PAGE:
City Attorney Dennis Herrera announced in a Web statement that the suit was filed on behalf of San Francisco Employees’ Retirement System (“SFERS”) charging New York-based AIG with “egregious business malfeasance” and federal securities laws violations.
The suit, filed in the United States District Court for the Southern District of New York, seeks to recover $4 million losses suffered by SFERS on shares of AIG stock that were purchased between October 1, 1999 and March 30, 2005.
“Stock fraud like that perpetrated by AIG and its executives isn’t just a harmless shell game for Wall Street high-rollers – it’s a despicable crime that preys on the financial security of retirees and working families,” Herrera said. “With our lawsuit on behalf of the San Francisco retirement system today, we intend to recover the funds our public employees were cheated out of; to punish scam artists who defraud their investors; and to send a clear message to anyone who would contemplate similar conduct in the future that we will move aggressively to protect our retirement system from similar injustices.”
A series of investigations prompted AIG to admit that reports of high earnings were artificially inflated by the company’s top executives, according to the official. According to Herrera’s announcement, the company committed “pervasive accounting improprieties” including:
- the use of offshore affiliates to manipulate financial statements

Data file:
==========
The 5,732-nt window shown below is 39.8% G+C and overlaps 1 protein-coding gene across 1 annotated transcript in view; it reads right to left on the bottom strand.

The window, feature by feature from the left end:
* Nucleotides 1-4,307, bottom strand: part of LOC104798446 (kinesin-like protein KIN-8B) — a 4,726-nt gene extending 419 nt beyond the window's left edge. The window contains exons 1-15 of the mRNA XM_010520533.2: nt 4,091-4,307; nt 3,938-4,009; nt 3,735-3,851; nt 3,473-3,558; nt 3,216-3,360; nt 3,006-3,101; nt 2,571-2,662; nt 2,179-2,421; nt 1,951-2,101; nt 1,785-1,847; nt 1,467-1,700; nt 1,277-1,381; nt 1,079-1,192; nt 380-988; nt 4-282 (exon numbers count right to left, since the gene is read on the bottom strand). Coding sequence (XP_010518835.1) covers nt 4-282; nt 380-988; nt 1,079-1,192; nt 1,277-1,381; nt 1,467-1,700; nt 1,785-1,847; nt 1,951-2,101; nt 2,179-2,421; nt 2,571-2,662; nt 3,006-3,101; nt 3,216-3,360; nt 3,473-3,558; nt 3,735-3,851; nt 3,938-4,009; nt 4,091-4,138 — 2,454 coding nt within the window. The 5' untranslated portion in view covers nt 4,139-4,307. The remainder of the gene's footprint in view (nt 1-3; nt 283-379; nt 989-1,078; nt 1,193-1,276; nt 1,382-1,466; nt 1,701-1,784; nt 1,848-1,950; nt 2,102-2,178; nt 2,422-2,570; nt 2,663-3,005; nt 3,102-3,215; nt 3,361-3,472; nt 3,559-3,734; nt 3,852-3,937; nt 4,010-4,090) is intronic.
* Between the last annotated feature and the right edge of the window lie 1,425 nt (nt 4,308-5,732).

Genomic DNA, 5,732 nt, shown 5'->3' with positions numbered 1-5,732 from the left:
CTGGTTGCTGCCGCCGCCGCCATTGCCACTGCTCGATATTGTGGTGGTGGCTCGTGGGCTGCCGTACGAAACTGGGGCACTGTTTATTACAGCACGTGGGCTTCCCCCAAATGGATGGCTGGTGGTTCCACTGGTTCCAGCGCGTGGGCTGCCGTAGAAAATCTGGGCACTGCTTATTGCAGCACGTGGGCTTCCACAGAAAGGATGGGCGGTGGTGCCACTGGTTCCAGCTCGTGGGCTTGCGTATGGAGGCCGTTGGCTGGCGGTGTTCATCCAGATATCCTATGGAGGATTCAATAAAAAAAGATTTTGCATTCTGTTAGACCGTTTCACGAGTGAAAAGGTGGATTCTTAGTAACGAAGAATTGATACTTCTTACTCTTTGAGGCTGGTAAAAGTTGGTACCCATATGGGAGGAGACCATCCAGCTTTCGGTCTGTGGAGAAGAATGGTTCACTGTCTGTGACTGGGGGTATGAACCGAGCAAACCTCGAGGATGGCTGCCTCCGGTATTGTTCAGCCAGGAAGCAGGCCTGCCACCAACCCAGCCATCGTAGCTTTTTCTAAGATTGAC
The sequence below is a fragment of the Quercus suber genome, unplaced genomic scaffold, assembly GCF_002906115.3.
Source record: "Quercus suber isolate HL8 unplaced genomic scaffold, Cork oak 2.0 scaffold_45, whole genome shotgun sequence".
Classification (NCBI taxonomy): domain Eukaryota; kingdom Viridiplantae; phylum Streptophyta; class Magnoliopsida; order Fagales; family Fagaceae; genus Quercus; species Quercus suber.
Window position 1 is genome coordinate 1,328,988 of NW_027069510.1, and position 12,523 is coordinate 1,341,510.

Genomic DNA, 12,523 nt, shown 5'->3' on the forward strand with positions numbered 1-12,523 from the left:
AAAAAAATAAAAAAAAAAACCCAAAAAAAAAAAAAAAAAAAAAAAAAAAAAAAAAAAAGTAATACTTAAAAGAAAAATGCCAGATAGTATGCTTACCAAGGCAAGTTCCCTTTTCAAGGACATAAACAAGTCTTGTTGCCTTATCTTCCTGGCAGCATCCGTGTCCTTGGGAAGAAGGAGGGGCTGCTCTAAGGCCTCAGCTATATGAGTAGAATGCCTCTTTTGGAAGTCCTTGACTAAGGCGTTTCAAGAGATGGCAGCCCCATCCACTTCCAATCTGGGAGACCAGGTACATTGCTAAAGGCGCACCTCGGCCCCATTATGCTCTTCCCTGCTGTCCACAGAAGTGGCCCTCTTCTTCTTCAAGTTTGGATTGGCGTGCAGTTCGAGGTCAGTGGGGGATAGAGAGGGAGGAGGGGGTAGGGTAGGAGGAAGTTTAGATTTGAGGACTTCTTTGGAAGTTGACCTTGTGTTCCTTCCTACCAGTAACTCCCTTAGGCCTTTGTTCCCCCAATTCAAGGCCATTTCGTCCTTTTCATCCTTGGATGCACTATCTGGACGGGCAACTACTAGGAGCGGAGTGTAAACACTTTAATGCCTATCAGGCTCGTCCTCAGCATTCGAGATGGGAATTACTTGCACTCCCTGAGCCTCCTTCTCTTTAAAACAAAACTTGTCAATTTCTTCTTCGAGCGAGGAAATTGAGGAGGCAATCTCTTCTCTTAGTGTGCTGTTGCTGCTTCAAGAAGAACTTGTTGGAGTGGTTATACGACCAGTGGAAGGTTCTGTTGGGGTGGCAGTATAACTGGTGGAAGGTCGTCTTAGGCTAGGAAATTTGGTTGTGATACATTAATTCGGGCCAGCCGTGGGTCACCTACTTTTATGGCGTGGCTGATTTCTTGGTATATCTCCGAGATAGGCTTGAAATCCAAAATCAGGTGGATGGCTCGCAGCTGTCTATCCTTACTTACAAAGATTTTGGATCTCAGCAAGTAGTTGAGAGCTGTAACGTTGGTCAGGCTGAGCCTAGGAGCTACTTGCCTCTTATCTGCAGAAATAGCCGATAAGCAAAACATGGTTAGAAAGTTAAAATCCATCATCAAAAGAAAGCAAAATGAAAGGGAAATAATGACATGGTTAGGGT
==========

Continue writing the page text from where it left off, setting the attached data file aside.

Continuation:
- sham reinsurance deals set up solely to bolster reserves
- bond transactions that allowed AIG to claim gains without actually selling bonds
- misclassified losses
The suit further alleges that following the initial investigations, the company destroyed evidence, resisted discovery and attempted to shield personal assets.
On May 1, 2005, AIG announced that it would issue restated financial statements from 2000 forward that would reduce AIG’s net worth by $2.7 billion. Since news of the accounting scandal at AIG broke, AIG’s share price has dropped nearly 30% This decrease in company value has caused “significant injury” to investors like SFERS, according to the charges.
Also named in the suit was General Re Corp., a unit of Berkshire Hathaway, which allegedly helped AIG create a sham insurance transaction.
Ohio‘s attorney general in April added new defendants to his fraud lawsuit against AIG, including AIG’s auditor and General Re, opening that class-action lawsuit up to more defendants.